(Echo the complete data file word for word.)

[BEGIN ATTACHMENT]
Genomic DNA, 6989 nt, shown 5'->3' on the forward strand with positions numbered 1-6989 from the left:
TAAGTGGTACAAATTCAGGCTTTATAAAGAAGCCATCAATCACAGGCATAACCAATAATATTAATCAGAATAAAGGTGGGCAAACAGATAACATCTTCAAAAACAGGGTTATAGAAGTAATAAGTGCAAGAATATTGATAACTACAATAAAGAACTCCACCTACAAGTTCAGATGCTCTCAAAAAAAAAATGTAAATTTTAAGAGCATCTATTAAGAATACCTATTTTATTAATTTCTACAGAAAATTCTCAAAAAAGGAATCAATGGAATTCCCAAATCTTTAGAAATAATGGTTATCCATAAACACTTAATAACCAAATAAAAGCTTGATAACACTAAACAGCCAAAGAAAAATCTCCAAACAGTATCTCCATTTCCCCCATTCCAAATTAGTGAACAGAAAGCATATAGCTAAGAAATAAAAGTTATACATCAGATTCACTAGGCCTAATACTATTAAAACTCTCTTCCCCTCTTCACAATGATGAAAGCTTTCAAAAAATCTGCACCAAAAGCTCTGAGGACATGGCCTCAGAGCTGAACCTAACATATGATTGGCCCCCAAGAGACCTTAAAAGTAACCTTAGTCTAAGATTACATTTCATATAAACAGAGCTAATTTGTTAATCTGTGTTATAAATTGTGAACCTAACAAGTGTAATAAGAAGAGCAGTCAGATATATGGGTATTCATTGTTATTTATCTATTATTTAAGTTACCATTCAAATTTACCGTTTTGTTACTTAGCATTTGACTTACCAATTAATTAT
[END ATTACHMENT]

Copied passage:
Genomic DNA, 6989 nt, shown 5'->3' on the forward strand with positions numbered 1-6989 from the left:
TAAGTGGTACAAATTCAGGCTTTATAAAGAAGCCATCAATCACAGGCATAACCAATAATATTAATCAGAATAAAGGTGGGCAAACAGATAACATCTTCAAAAACAGGGTTATAGAAGTAATAAGTGCAAGAATATTGATAACTACAATAAAGAACTCCACCTACAAGTTCAGATGCTCTCAAAAAAAAAATGTAAATTTTAAGAGCATCTATTAAGAATACCTATTTTATTAATTTCTACAGAAAATTCTCAAAAAAGGAATCAATGGAATTCCCAAATCTTTAGAAATAATGGTTATCCATAAACACTTAATAACCAAATAAAAGCTTGATAACACTAAACAGCCAAAGAAAAATCTCCAAACAGTATCTCCATTTCCCCCATTCCAAATTAGTGAACAGAAAGCATATAGCTAAGAAATAAAAGTTATACATCAGATTCACTAGGCCTAATACTATTAAAACTCTCTTCCCCTCTTCACAATGATGAAAGCTTTCAAAAAATCTGCACCAAAAGCTCTGAGGACATGGCCTCAGAGCTGAACCTAACATATGATTGGCCCCCAAGAGACCTTAAAAGTAACCTTAGTCTAAGATTACATTTCATATAAACAGAGCTAATTTGTTAATCTGTGTTATAAATTGTGAACCTAACAAGTGTAATAAGAAGAGCAGTCAGATATATGGGTATTCATTGTTATTTATCTATTATTTAAGTTACCATTCAAATTTACCGTTTTGTTACTTAGCATTTGACTTACCAATTAATTAT